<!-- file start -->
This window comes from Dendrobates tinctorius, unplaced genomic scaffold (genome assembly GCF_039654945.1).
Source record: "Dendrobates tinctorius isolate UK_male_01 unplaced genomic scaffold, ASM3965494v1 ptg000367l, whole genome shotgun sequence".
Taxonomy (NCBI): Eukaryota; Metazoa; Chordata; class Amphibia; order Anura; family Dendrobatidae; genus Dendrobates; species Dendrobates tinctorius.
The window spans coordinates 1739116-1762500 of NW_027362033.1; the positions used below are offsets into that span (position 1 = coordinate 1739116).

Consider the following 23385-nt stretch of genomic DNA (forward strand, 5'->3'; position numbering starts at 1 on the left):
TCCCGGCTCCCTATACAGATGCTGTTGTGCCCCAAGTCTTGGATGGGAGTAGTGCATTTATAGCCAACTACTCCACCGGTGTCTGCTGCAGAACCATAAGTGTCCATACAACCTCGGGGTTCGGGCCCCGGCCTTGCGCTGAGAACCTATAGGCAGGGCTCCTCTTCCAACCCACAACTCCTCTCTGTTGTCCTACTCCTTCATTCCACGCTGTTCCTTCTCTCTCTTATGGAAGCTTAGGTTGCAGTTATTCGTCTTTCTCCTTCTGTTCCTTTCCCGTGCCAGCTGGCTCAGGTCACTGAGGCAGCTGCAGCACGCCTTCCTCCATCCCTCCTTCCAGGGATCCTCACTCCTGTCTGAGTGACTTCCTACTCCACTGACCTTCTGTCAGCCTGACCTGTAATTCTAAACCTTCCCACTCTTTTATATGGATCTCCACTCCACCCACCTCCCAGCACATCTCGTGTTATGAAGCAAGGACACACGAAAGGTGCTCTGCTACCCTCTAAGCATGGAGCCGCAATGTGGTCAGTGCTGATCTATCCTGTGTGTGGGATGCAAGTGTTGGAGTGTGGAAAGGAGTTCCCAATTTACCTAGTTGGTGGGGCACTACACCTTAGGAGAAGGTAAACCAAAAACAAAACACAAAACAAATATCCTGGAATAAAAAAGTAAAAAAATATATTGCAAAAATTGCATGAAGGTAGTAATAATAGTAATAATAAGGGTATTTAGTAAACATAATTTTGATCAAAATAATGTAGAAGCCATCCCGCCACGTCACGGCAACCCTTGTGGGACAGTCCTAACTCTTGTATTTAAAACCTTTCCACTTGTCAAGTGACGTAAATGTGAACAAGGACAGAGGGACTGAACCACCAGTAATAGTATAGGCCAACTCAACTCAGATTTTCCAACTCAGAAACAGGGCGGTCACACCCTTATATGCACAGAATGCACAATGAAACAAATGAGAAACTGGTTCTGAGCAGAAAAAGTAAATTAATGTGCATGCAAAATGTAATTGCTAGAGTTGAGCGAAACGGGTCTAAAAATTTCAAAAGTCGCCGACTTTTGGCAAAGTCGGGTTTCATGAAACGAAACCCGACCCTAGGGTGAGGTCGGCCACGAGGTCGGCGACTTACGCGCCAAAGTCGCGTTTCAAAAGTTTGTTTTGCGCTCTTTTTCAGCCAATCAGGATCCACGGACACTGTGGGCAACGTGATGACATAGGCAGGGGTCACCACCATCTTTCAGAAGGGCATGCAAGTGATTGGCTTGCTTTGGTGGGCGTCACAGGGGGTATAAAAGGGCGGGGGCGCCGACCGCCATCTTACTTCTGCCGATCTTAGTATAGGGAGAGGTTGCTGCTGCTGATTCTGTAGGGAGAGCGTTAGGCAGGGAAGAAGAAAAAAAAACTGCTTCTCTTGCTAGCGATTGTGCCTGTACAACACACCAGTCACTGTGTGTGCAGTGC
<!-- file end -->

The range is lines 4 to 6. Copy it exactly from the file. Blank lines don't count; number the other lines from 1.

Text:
The window spans coordinates 1739116-1762500 of NW_027362033.1; the positions used below are offsets into that span (position 1 = coordinate 1739116).

Consider the following 23385-nt stretch of genomic DNA (forward strand, 5'->3'; position numbering starts at 1 on the left):
TCCCGGCTCCCTATACAGATGCTGTTGTGCCCCAAGTCTTGGATGGGAGTAGTGCATTTATAGCCAACTACTCCACCGGTGTCTGCTGCAGAACCATAAGTGTCCATACAACCTCGGGGTTCGGGCCCCGGCCTTGCGCTGAGAACCTATAGGCAGGGCTCCTCTTCCAACCCACAACTCCTCTCTGTTGTCCTACTCCTTCATTCCACGCTGTTCCTTCTCTCTCTTATGGAAGCTTAGGTTGCAGTTATTCGTCTTTCTCCTTCTGTTCCTTTCCCGTGCCAGCTGGCTCAGGTCACTGAGGCAGCTGCAGCACGCCTTCCTCCATCCCTCCTTCCAGGGATCCTCACTCCTGTCTGAGTGACTTCCTACTCCACTGACCTTCTGTCAGCCTGACCTGTAATTCTAAACCTTCCCACTCTTTTATATGGATCTCCACTCCACCCACCTCCCAGCACATCTCGTGTTATGAAGCAAGGACACACGAAAGGTGCTCTGCTACCCTCTAAGCATGGAGCCGCAATGTGGTCAGTGCTGATCTATCCTGTGTGTGGGATGCAAGTGTTGGAGTGTGGAAAGGAGTTCCCAATTTACCTAGTTGGTGGGGCACTACACCTTAGGAGAAGGTAAACCAAAAACAAAACACAAAACAAATATCCTGGAATAAAAAAGTAAAAAAATATATTGCAAAAATTGCATGAAGGTAGTAATAATAGTAATAATAAGGGTATTTAGTAAACATAATTTTGATCAAAATAATGTAGAAGCCATCCCGCCACGTCACGGCAACCCTTGTGGGACAGTCCTAACTCTTGTATTTAAAACCTTTCCACTTGTCAAGTGACGTAAATGTGAACAAGGACAGAGGGACTGAACCACCAGTAATAGTATAGGCCAACTCAACTCAGATTTTCCAACTCAGAAACAGGGCGGTCACACCCTTATATGCACAGAATGCACAATGAAACAAATGAGAAACTGGTTCTGAGCAGAAAAAGTAAATTAATGTGCATGCAAAATGTAATTGCTAGAGTTGAGCGAAACGGGTCTAAAAATTTCAAAAGTCGCCGACTTTTGGCAAAGTCGGGTTTCATGAAACGAAACCCGACCCTAGGGTGAGGTCGGCCACGAGGTCGGCGACTTACGCGCCAAAGTCGCGTTTCAAAAGTTTGTTTTGCGCTCTTTTTCAGCCAATCAGGATCCACGGACACTGTGGGCAACGTGATGACATAGGCAGGGGTCACCACCATCTTTCAGAAGGGCATGCAAGTGATTGGCTTGCTTTGGTGGGCGTCACAGGGGGTATAAAAGGGCGGGGGCGCCGACCGCCATCTTACTTCTGCCGATCTTAGTATAGGGAGAGGTTGCTGCTGCTGATTCTGTAGGGAGAGCGTTAGGCAGGGAAGAAGAAAAAAAAACTGCTTCTCTTGCTAGCGATTGTGCCTGTACAACACACCAGTCACTGTGTGTGCAGTGC